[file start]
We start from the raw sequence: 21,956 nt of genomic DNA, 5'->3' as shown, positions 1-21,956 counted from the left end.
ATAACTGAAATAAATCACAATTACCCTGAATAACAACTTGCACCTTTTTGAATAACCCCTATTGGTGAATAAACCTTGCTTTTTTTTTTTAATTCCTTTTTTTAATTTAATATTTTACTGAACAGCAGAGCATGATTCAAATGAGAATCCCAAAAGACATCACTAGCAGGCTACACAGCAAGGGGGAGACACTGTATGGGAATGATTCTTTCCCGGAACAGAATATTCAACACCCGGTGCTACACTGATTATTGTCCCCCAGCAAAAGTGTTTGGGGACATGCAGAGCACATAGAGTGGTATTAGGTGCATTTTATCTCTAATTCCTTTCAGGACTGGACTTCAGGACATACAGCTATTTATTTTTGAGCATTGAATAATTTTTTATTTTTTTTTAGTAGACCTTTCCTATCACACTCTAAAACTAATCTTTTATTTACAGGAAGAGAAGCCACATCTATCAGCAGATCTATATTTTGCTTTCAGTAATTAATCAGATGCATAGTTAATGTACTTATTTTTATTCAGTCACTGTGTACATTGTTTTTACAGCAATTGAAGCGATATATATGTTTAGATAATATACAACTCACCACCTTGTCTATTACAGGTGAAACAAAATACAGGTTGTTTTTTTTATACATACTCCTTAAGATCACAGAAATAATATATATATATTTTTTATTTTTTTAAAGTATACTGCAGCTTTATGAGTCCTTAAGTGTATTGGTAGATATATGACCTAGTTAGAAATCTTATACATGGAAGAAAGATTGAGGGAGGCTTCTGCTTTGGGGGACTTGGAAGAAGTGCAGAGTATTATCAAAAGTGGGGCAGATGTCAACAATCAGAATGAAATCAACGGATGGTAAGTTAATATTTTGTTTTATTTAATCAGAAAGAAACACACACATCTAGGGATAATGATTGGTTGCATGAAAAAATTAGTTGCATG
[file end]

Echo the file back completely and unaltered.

We start from the raw sequence: 21,956 nt of genomic DNA, 5'->3' as shown, positions 1-21,956 counted from the left end.
ATAACTGAAATAAATCACAATTACCCTGAATAACAACTTGCACCTTTTTGAATAACCCCTATTGGTGAATAAACCTTGCTTTTTTTTTTTAATTCCTTTTTTTAATTTAATATTTTACTGAACAGCAGAGCATGATTCAAATGAGAATCCCAAAAGACATCACTAGCAGGCTACACAGCAAGGGGGAGACACTGTATGGGAATGATTCTTTCCCGGAACAGAATATTCAACACCCGGTGCTACACTGATTATTGTCCCCCAGCAAAAGTGTTTGGGGACATGCAGAGCACATAGAGTGGTATTAGGTGCATTTTATCTCTAATTCCTTTCAGGACTGGACTTCAGGACATACAGCTATTTATTTTTGAGCATTGAATAATTTTTTATTTTTTTTTAGTAGACCTTTCCTATCACACTCTAAAACTAATCTTTTATTTACAGGAAGAGAAGCCACATCTATCAGCAGATCTATATTTTGCTTTCAGTAATTAATCAGATGCATAGTTAATGTACTTATTTTTATTCAGTCACTGTGTACATTGTTTTTACAGCAATTGAAGCGATATATATGTTTAGATAATATACAACTCACCACCTTGTCTATTACAGGTGAAACAAAATACAGGTTGTTTTTTTTATACATACTCCTTAAGATCACAGAAATAATATATATATATTTTTTATTTTTTTAAAGTATACTGCAGCTTTATGAGTCCTTAAGTGTATTGGTAGATATATGACCTAGTTAGAAATCTTATACATGGAAGAAAGATTGAGGGAGGCTTCTGCTTTGGGGGACTTGGAAGAAGTGCAGAGTATTATCAAAAGTGGGGCAGATGTCAACAATCAGAATGAAATCAACGGATGGTAAGTTAATATTTTGTTTTATTTAATCAGAAAGAAACACACACATCTAGGGATAATGATTGGTTGCATGAAAAAATTAGTTGCATG